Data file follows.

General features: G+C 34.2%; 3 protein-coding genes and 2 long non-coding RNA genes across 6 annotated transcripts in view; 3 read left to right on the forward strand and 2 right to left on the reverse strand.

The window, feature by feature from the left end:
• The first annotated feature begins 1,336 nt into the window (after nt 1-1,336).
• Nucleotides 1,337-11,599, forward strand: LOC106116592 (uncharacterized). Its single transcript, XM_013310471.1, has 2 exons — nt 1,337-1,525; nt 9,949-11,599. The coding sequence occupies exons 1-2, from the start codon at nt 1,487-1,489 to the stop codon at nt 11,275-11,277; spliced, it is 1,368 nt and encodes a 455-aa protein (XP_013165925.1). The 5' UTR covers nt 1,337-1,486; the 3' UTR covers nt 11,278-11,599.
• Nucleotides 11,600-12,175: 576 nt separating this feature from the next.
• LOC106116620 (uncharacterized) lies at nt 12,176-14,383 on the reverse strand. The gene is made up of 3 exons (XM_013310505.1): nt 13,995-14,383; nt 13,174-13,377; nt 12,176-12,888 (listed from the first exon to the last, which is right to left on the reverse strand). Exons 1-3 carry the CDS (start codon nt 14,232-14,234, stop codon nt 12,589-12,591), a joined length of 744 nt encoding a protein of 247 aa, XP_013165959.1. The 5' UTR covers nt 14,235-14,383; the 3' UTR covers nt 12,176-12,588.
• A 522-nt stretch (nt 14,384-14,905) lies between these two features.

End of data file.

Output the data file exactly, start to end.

General features: G+C 34.2%; 3 protein-coding genes and 2 long non-coding RNA genes across 6 annotated transcripts in view; 3 read left to right on the forward strand and 2 right to left on the reverse strand.

The window, feature by feature from the left end:
• The first annotated feature begins 1,336 nt into the window (after nt 1-1,336).
• Nucleotides 1,337-11,599, forward strand: LOC106116592 (uncharacterized). Its single transcript, XM_013310471.1, has 2 exons — nt 1,337-1,525; nt 9,949-11,599. The coding sequence occupies exons 1-2, from the start codon at nt 1,487-1,489 to the stop codon at nt 11,275-11,277; spliced, it is 1,368 nt and encodes a 455-aa protein (XP_013165925.1). The 5' UTR covers nt 1,337-1,486; the 3' UTR covers nt 11,278-11,599.
• Nucleotides 11,600-12,175: 576 nt separating this feature from the next.
• LOC106116620 (uncharacterized) lies at nt 12,176-14,383 on the reverse strand. The gene is made up of 3 exons (XM_013310505.1): nt 13,995-14,383; nt 13,174-13,377; nt 12,176-12,888 (listed from the first exon to the last, which is right to left on the reverse strand). Exons 1-3 carry the CDS (start codon nt 14,232-14,234, stop codon nt 12,589-12,591), a joined length of 744 nt encoding a protein of 247 aa, XP_013165959.1. The 5' UTR covers nt 14,235-14,383; the 3' UTR covers nt 12,176-12,588.
• A 522-nt stretch (nt 14,384-14,905) lies between these two features.